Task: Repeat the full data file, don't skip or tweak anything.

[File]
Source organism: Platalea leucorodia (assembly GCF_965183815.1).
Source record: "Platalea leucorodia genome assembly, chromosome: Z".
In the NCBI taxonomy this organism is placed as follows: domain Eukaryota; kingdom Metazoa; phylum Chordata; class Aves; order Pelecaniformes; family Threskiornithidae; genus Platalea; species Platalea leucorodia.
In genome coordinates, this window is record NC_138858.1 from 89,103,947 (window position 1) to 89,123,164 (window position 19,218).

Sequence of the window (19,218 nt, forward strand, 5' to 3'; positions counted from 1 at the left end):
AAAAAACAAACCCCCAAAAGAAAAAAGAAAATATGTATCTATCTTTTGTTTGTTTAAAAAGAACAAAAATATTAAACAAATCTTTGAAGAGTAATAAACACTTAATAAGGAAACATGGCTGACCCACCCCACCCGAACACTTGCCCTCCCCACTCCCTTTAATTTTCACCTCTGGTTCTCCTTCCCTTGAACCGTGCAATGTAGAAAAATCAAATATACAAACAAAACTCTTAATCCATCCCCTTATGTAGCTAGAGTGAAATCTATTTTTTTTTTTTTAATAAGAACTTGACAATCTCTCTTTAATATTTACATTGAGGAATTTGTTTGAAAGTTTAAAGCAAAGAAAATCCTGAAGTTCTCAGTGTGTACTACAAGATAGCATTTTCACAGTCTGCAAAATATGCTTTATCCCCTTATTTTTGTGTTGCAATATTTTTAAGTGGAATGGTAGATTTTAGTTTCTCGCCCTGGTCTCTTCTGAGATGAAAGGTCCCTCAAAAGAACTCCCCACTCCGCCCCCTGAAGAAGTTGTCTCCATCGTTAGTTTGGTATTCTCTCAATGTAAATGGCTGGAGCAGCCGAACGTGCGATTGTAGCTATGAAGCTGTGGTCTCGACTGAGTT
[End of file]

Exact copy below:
Source organism: Platalea leucorodia (assembly GCF_965183815.1).
Source record: "Platalea leucorodia genome assembly, chromosome: Z".
In the NCBI taxonomy this organism is placed as follows: domain Eukaryota; kingdom Metazoa; phylum Chordata; class Aves; order Pelecaniformes; family Threskiornithidae; genus Platalea; species Platalea leucorodia.
In genome coordinates, this window is record NC_138858.1 from 89,103,947 (window position 1) to 89,123,164 (window position 19,218).

Sequence of the window (19,218 nt, forward strand, 5' to 3'; positions counted from 1 at the left end):
AAAAAACAAACCCCCAAAAGAAAAAAGAAAATATGTATCTATCTTTTGTTTGTTTAAAAAGAACAAAAATATTAAACAAATCTTTGAAGAGTAATAAACACTTAATAAGGAAACATGGCTGACCCACCCCACCCGAACACTTGCCCTCCCCACTCCCTTTAATTTTCACCTCTGGTTCTCCTTCCCTTGAACCGTGCAATGTAGAAAAATCAAATATACAAACAAAACTCTTAATCCATCCCCTTATGTAGCTAGAGTGAAATCTATTTTTTTTTTTTTAATAAGAACTTGACAATCTCTCTTTAATATTTACATTGAGGAATTTGTTTGAAAGTTTAAAGCAAAGAAAATCCTGAAGTTCTCAGTGTGTACTACAAGATAGCATTTTCACAGTCTGCAAAATATGCTTTATCCCCTTATTTTTGTGTTGCAATATTTTTAAGTGGAATGGTAGATTTTAGTTTCTCGCCCTGGTCTCTTCTGAGATGAAAGGTCCCTCAAAAGAACTCCCCACTCCGCCCCCTGAAGAAGTTGTCTCCATCGTTAGTTTGGTATTCTCTCAATGTAAATGGCTGGAGCAGCCGAACGTGCGATTGTAGCTATGAAGCTGTGGTCTCGACTGAGTT